Swedish government rejects Saab plan

The Swedish government has rejected US carmaker General Motors' reconstruction plan for its Saab subsidiary as "unsustainable".

Swedish government rejects Saab plan

An upbeat Saab CEO Jan Åke Jonsson presented a reconstruction plan designed to save the beleaguered Swedish car firm in Trollhättan on Friday afternoon, hours after a Swedish court had granted the firm protection from creditors.

“We hope that the 27 billion kronor ($3 billion) rescue package that the parliament has approved will be of use to the automotive industry and together with GM’s contribution we have the possibility of getting through this,” Jonsson said to news agency TT.

But Swedish Industry Minister Maud Olofsson argued that the reconstruction plan presented by GM is “unsustainable” and thereby ruled out the prospect of Saab taking advantage of the rescue package of loan guarantees.

“A sustainable business plan is required which offers the prospect of profit with a reasonable time frame,” Olofsson said on Friday afternoon.

Saab, which reported a loss of three billion kronor ($249 million) for 2008, received the green light for a reconstruction from Vänersborg district court on Friday.

According to the plan Saab would become independent, increase volumes and concentrate production to Trollhättan.

The reconstruction is aimed at saving the troubled firm from bankruptcy and creditors will be required to cut their demands. Staff cuts have not been ruled out.

Saab employs about 4,100 people in Sweden, 3,700 of whom work in Trollhättan. Reports indicate that a further 15,000 jobs at the firm’s suppliers could also be at risk.

A broad chorus of opinion in the Swedish media on Saturday considerered the reconstruction to be simply an ordered bankruptcy with little prospect of the new capital required to save the firm.

“The company can’t pay its debts. Saab is bankrupt, slut, finito, finished and kaput,” Svenska Dagbladet analyst Nils-Olof Ollevik wrote on Saturday.

The loss of Saab would be a significant blow to the pride of the Sweden but a distinct air of inevitability surrounds the firm’s future and recent polls indicate broad support for the government’s position.


Norwegian’s subsidiaries in Denmark and Sweden go bankrupt

The struggling low-cost airline Norwegian has reported its staffing subsidiaries in Denmark and Sweden have filed for bankruptcy, meaning roughly three quarters of its pilots and crew will lose their jobs.

Norwegian's subsidiaries in Denmark and Sweden go bankrupt
A Norwegian Air Shuttle plane: Photo: Norwegian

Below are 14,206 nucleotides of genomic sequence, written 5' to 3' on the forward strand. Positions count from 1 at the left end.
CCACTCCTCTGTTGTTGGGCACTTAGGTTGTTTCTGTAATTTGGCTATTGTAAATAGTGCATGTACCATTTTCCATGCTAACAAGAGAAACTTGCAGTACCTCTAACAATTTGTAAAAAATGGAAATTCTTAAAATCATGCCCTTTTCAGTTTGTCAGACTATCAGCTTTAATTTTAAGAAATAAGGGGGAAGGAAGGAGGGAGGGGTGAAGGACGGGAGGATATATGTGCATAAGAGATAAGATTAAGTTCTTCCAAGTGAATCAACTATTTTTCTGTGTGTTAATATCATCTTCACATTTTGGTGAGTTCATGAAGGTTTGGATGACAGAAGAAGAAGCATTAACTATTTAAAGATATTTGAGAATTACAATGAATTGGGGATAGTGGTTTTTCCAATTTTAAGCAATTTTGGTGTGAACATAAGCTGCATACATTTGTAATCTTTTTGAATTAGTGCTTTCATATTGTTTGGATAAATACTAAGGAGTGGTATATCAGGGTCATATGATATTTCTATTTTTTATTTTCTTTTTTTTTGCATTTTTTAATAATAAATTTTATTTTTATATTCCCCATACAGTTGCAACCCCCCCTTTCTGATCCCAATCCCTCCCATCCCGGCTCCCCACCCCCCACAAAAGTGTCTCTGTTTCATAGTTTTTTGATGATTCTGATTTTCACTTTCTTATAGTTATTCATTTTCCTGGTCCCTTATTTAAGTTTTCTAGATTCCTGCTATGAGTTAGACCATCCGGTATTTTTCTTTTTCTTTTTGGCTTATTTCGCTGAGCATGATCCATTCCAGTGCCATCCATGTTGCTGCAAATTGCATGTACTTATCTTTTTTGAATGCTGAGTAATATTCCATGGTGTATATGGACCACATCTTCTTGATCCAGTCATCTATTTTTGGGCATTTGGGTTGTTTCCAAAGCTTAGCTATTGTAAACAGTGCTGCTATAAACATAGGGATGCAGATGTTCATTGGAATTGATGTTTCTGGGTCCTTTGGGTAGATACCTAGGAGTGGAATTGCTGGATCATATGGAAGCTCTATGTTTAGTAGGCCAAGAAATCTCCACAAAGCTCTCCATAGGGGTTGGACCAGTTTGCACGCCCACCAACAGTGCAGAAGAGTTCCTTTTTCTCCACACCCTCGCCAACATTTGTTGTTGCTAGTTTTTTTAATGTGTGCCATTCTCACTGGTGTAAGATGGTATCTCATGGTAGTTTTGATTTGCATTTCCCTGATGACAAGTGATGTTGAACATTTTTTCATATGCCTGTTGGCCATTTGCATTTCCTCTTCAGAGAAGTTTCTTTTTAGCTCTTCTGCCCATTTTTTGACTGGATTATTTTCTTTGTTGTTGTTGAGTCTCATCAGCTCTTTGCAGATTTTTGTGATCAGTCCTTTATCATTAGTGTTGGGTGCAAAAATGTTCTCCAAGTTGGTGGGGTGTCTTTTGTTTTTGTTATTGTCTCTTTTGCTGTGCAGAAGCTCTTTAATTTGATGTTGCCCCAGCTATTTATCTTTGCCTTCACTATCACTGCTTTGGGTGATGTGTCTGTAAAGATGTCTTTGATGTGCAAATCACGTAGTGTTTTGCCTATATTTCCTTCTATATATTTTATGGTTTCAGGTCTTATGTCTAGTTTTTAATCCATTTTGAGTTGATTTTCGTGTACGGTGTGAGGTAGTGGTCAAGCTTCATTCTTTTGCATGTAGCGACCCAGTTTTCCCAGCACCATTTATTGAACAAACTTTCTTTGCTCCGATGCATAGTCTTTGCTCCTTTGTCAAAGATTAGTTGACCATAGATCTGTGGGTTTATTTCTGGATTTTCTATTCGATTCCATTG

In a press release issued on Monday afternoon, the airline said that the financial support packages offered by the Swedish and Danish government had not been sufficiently generous to keep the subsidiaries which employ pilots and cabin crew in the two countries solvent. 

”The impact the Coronavirus has had on the airline industry is unprecedented. We have done everything we can to avoid making this last-resort decision and we have asked for access to government support in both Sweden and Denmark”, said Norwegian's chief executive Jacob Schram in the statement.  

“Our pilots and cabin crew are the core of our business and they have done a fantastic job for many years.”

“It is heart-breaking that our Swedish and Danish pilot and cabin crew subsidiaries now are forced to file for bankruptcy, and I’m truly sorry for the consequences this will have for our colleagues,”  Norwegian's chief executive Jacob Schram said in the statement.  

“We are working around the clock to get through this crisis and to return as a stronger Norwegian with the goal of bringing as many colleagues back in the air as possible.”

The company said it was also immediately ending staffing deals with the OSM Aviation, which supplies it with crew based in Spain, UK, Finland, Sweden and the US.

The company said that 1,571 pilots and 3,134 cabin crew would be affected by the move, with only the 700 pilots and 1,300 cabin crew based in Norway, France and Italy being kept on.

In the release, the company blamed the “the lack of significant financial support” from the Swedish and Danish governments, which it contrasted with that of Norway, which has agreed to pay “all salary related costs” while staff are furloughed. 

The companies declared bankrupt include: 
Norwegian Pilot Services Sweden AB
Norwegian Pilot Services Denmark ApS
Norwegian Cabin Services Denmark ApS
Norwegian Air Resources Denmark LH ApS